What It Means for a Stock to Be Overweight
No, it does not mean that the stock needs to hit the treadmill
If you’ve ever read a report from an investment analyst, you may have seen stocks described as “overweight.”
This does not mean that the stock needs to cut the carbs and hit the gym. In fact, it’s actually good for a stock to be labeled as “overweight.”
But it’s definitely a confusing term, especially given that most investors are accustomed to seeing more straightforward “buy” or “sell” ratings.
Basically, if an analyst rates a stock as “overweight,” he or she thinks that the stock will perform well in the future, and believes it is worth buying—it could outperform the broader market and other stocks in its sector. On the flip side, an “underweight” rating means the analyst thinks future performance will be poor. Usually, the rating refers to predicted performance over the next 6-12 months.
One can view “overweight” and “underweight” as being synonyms to “buy” and “sell,” but there’s a little more to it than that. Let’s first examine the rating system to understand where “overweight” and “underweight” fit in.
Three- and Five-Tier Rating Systems
First, it's probably worth explaining what analysts actually do. Stock analysts are employed by investment firms to perform research on investments and issue recommendations. Usually, these recommendations come in the form of a rating.
Investors may be most familiar with the three-tiered rating system of “buy,” “sell,” and “hold.” Those are easy to remember because they offer guidance on what an investor should do with a stock.
Not every firm uses the same terminology, and some use systems with five tiers instead of three. Some analysts don’t use “overweight” at all, but use terms like “outperform” “add” or “accumulate.” Instead of “underweight,” they may use “underperform,” “reduce” or “weak-hold.” There are no rules dictating how companies issue ratings, so it helps to familiarize yourself with each company's system.
In general, “overweight” is nestled in between “hold” and “buy” on a five-tier rating system. In other words, the analyst likes the stock, but a “buy” rating suggests a stronger endorsement.
But wait! It gets even more confusing. Some firms use a three-tier rating of “underweight” “equal weight” and “overweight.” This is because some companies have shied away from offering explicit "buy" or "sell" recommendations. In this case, it’s fine to view “overweight” as a synonym for “buy.”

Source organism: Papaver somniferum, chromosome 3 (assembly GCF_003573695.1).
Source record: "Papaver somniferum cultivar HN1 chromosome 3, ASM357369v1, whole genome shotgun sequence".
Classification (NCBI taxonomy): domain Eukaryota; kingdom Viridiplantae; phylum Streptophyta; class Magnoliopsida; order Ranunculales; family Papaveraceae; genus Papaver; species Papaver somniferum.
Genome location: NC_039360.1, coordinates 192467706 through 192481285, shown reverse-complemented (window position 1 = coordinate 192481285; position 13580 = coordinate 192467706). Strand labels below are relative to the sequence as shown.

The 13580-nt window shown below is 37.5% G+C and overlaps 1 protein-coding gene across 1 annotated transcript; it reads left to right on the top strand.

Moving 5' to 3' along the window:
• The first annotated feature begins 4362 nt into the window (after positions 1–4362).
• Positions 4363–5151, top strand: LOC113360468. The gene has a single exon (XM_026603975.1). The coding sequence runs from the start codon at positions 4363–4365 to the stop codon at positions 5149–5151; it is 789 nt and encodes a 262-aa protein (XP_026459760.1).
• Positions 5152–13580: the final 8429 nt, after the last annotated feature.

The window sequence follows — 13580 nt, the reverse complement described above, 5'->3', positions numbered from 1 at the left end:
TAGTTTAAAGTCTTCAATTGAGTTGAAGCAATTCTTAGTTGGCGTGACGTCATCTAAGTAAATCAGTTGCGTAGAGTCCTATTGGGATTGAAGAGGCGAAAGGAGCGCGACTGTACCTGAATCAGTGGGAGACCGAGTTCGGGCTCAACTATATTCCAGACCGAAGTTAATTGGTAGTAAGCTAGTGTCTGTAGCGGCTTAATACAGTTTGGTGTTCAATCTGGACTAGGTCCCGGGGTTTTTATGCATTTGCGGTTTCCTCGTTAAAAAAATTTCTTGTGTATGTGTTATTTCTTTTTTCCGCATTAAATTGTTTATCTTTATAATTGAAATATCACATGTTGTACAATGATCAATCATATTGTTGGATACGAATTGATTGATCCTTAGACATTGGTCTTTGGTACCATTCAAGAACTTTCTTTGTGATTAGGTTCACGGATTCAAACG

Why the Reference to Weight Is Used
You may hear “overweight” used in a different context, often relating to the makeup of an investment portfolio.
In general, your investment portfolio should be made up of a diverse mix of stocks and other investments, and you should try to avoid being too heavily invested in any one thing. When you have a good mix like this, it means that your portfolio is properly “balanced.” When your portfolio is unbalanced, it may mean that you are too heavily invested in one thing. We refer to this as being “overweight.” Similarly, if you don’t have enough of a certain investment in your portfolio, you are considered “underweight.”
So what does this have to do with analyst ratings?
Well, it’s also important to understand that stock market indexes, such as the S&P 500, are constructed based on market capitalization, with each stock getting a certain amount of “weight” in the index. So for example, Apple currently gets a weighting of 3.49 percent in the S&P 500 because it is one of the world’s largest companies.
If an analyst provides an “overweight” rating on a stock, he or she is suggesting that the company should soon receive a higher “weight” in whatever index it is a part of.
Some investment firms will use “overweight” and “underweight” in reference to sectors instead of specific stocks. For example, they may issue a report suggesting that the retail sector is “overweight,” meaning that it will outperform the overall market.
None of this is particularly useful for the average individual investor, however. For most of us, it’s best to view an “overweight” rating as simply as another way of conveying a positive sentiment about a stock.
Ratings Are Just Guides
For every stock, there will be countless people offering opinions on whether it’s a good investment or not. Analyst ratings are simply one piece of information out there, to go along with past price performance, earnings reports, profit margin, and other financial information. No one should ever buy or sell a stock on the basis of a single opinion, especially since analysts often disagree. Thus, agonizing over what an analyst truly means by an “overweight” rating is not particularly useful.